A. I definitely think so, right. You don’t realize, just because you have a checking account doesn’t mean you have money in the bank. You need to know how to balance it. You need to know when to use it. You do not have a savings account and checking account but then start taking out of saving. What’s the use of having a savings account? A savings account is for the purpose of saving and a checking account is an everyday transaction and people don’t seem to understand that. Especially, people from Mexico and maybe other foreign countries, they don’t have checking accounts, so they don’t know.

Q. How did the financial literacy class you started progress?

A. (At Well Fargo,) they would have to take the class, first so they would understand. It was up to me to make it work. And if they had a bounced check, the manager would come right to me. “I’m not going skip this fee; this person needs to have class again. And, I’d re-give them the class and let them know what was happening. That’s the only way. And that’s what I mean about financial literacy — they need to know.

At Habitat for Humanity, we have financial literacy class. It’s one day a week. We go through the book and the exercises and they do very good.

Q. How did you get involved in prison volunteer work?

A. I was always involved in nonprofits. When I was with the bank, I had a special job — development officer, vice president for Wells Fargo — and my niche was to go into the prison systems and teach financial literacy. I did it in High Desert, Low Desert, Casa Verde, and Spring Mountain Youth with the kids — the ones that get into trouble, from 12 to 17 — Women’s Prison.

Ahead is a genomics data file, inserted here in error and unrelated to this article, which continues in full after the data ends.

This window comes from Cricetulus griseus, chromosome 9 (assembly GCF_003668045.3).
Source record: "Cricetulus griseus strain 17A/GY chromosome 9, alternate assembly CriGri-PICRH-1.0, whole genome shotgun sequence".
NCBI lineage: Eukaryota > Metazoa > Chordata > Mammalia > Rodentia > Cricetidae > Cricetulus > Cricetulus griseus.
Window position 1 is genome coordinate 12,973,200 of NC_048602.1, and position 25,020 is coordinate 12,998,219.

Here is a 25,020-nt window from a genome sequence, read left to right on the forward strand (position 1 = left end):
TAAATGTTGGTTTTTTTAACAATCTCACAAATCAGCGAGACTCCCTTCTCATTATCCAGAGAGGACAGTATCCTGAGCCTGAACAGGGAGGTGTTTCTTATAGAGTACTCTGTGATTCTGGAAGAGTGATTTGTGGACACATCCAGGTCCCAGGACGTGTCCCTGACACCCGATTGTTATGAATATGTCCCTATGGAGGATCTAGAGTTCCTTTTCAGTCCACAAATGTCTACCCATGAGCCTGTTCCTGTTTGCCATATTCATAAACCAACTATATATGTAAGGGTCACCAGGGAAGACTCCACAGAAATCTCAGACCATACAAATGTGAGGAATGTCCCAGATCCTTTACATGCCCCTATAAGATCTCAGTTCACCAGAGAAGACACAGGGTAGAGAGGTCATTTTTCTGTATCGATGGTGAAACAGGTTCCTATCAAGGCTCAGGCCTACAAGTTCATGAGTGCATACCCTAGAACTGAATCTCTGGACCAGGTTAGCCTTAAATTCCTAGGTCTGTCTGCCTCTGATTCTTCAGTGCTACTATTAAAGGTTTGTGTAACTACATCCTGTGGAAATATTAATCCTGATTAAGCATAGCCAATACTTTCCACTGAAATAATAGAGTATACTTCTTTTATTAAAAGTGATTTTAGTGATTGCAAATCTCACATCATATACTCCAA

Q. What do find rewarding about the volunteering experience?

A. I sort of enjoyed that because I had their attention. And sometimes people that are involved like that do not get attention. And I was surprised, though I shouldn’t be surprised, they are very smart people. How they got into that system is beyond me and it’s not for me to make judgement. But, very smart people, they did their homework, they looked forward to me coming the next week. So to me, it was very rewarding.

Q. Who has shown you that the programs work?

A. Right now, I’m mentoring a young lady that came out of High Desert, the women’s prison, and she’s doing so great. Now, she’s got a job; she went back to school; she’s going to transfer from community college to go to UNLV; has a car. Amazing, so we keep in touch. So to me, that’s rewarding.

Q. Reflecting on the lifetime achievement award, what are you most proud to have accomplished?

A. I believe the thing that I’m most proud of is that I have very good friends. I may not know anybody; I may go to an event; and by the time the day is over, they know me and I know them. I have a knack for remembering people. So, it’s a communicating factor. I must say I have very good friends.

Q. What message did you give them for your acceptance speech?

A. Keep doing good things for the community because it enriches your life. When we leave this earth, we don’t take anything we have to share. That’s my feeling, that’s my saying.